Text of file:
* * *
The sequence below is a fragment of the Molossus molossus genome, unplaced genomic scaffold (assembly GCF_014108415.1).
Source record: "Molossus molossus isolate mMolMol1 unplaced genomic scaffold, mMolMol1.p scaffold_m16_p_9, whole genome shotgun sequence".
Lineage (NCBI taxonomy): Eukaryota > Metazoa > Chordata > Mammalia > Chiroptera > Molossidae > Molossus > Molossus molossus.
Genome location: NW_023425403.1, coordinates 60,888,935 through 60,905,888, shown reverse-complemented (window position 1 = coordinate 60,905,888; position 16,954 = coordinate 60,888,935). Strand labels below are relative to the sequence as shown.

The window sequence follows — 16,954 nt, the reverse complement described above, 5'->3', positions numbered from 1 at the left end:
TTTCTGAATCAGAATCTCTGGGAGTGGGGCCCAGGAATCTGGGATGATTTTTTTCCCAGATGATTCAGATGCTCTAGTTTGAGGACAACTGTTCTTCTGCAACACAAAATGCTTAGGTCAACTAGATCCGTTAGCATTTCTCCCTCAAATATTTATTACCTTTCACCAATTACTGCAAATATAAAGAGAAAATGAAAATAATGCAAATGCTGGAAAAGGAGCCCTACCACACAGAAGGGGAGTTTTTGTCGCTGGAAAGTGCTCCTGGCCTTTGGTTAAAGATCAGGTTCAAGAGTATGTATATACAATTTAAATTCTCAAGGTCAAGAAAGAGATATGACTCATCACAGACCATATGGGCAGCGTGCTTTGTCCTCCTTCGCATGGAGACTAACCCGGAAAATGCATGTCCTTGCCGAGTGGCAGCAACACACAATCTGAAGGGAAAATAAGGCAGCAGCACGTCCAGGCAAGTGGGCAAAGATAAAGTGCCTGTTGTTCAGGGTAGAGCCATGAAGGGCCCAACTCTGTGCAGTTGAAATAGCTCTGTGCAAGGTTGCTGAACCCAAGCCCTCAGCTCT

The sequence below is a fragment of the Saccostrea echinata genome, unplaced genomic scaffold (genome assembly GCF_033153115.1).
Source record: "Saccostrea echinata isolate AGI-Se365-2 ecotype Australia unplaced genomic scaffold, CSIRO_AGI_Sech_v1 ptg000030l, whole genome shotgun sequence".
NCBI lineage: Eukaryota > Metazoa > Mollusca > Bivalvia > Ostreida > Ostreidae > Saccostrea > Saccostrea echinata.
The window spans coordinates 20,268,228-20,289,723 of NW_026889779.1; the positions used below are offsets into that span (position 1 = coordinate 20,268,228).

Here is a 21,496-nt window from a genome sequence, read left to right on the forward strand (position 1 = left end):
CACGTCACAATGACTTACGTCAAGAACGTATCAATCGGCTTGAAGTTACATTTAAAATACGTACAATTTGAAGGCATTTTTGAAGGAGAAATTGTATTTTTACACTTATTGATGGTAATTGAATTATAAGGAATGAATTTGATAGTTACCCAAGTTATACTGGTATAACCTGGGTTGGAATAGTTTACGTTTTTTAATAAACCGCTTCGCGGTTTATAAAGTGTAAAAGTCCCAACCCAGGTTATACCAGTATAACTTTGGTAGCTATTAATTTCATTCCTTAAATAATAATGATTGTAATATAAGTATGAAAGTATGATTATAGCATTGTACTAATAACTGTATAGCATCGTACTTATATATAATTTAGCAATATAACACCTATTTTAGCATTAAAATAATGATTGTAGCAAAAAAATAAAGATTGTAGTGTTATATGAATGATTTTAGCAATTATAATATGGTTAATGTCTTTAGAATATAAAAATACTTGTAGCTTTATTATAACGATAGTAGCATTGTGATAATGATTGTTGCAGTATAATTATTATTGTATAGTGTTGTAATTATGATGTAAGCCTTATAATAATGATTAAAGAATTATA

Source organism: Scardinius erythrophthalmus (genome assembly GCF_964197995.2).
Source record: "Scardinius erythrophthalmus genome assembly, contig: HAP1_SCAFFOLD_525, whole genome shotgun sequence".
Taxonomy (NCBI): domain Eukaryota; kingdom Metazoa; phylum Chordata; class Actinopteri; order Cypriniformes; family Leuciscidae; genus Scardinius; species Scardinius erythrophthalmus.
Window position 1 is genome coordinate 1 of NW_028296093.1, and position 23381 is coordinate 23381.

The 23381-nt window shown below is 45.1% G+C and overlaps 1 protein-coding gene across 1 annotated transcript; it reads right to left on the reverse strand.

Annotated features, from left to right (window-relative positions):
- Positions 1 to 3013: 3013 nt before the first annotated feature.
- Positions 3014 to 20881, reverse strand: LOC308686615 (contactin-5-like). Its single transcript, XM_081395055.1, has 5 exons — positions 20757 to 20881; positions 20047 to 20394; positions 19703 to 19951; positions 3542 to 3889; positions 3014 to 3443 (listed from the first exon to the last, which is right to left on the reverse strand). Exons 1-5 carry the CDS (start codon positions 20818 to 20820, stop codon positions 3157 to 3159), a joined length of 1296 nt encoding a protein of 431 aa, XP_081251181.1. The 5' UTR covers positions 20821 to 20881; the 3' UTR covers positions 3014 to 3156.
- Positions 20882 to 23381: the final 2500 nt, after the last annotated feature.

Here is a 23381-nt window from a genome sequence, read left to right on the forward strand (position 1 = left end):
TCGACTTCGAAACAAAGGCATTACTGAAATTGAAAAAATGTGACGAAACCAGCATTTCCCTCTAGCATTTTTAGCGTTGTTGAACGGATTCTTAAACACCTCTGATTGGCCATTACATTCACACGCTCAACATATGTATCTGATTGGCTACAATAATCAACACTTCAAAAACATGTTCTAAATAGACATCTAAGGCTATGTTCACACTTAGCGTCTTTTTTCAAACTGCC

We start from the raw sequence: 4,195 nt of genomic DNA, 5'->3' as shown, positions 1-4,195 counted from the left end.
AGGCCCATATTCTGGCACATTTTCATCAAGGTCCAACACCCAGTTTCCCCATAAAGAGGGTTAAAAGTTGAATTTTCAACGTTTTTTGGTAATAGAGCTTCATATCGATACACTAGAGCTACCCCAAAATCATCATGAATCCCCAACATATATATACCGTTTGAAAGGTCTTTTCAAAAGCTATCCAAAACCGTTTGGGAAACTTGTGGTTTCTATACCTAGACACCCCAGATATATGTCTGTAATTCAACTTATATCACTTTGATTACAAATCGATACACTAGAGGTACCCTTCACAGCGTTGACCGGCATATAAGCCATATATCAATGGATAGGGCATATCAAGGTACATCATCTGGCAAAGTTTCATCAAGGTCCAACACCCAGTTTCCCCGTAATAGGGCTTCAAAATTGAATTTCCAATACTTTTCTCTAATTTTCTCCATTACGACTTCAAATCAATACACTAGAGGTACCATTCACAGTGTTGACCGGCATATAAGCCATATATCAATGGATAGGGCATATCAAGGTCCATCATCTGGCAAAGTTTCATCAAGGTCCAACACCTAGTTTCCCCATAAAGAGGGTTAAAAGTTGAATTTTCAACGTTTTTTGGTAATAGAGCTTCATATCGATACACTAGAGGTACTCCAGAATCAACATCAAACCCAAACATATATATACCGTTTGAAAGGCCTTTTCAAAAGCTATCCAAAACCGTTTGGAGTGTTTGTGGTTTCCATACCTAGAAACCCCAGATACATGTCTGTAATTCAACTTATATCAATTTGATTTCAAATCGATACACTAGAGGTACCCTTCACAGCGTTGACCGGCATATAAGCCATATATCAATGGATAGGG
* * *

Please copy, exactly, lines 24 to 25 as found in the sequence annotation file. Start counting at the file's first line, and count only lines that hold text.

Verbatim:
We start from the raw sequence: 4,195 nt of genomic DNA, 5'->3' as shown, positions 1-4,195 counted from the left end.
AGGCCCATATTCTGGCACATTTTCATCAAGGTCCAACACCCAGTTTCCCCATAAAGAGGGTTAAAAGTTGAATTTTCAACGTTTTTTGGTAATAGAGCTTCATATCGATACACTAGAGCTACCCCAAAATCATCATGAATCCCCAACATATATATACCGTTTGAAAGGTCTTTTCAAAAGCTATCCAAAACCGTTTGGGAAACTTGTGGTTTCTATACCTAGACACCCCAGATATATGTCTGTAATTCAACTTATATCACTTTGATTACAAATCGATACACTAGAGGTACCCTTCACAGCGTTGACCGGCATATAAGCCATATATCAATGGATAGGGCATATCAAGGTACATCATCTGGCAAAGTTTCATCAAGGTCCAACACCCAGTTTCCCCGTAATAGGGCTTCAAAATTGAATTTCCAATACTTTTCTCTAATTTTCTCCATTACGACTTCAAATCAATACACTAGAGGTACCATTCACAGTGTTGACCGGCATATAAGCCATATATCAATGGATAGGGCATATCAAGGTCCATCATCTGGCAAAGTTTCATCAAGGTCCAACACCTAGTTTCCCCATAAAGAGGGTTAAAAGTTGAATTTTCAACGTTTTTTGGTAATAGAGCTTCATATCGATACACTAGAGGTACTCCAGAATCAACATCAAACCCAAACATATATATACCGTTTGAAAGGCCTTTTCAAAAGCTATCCAAAACCGTTTGGAGTGTTTGTGGTTTCCATACCTAGAAACCCCAGATACATGTCTGTAATTCAACTTATATCAATTTGATTTCAAATCGATACACTAGAGGTACCCTTCACAGCGTTGACCGGCATATAAGCCATATATCAATGGATAGGG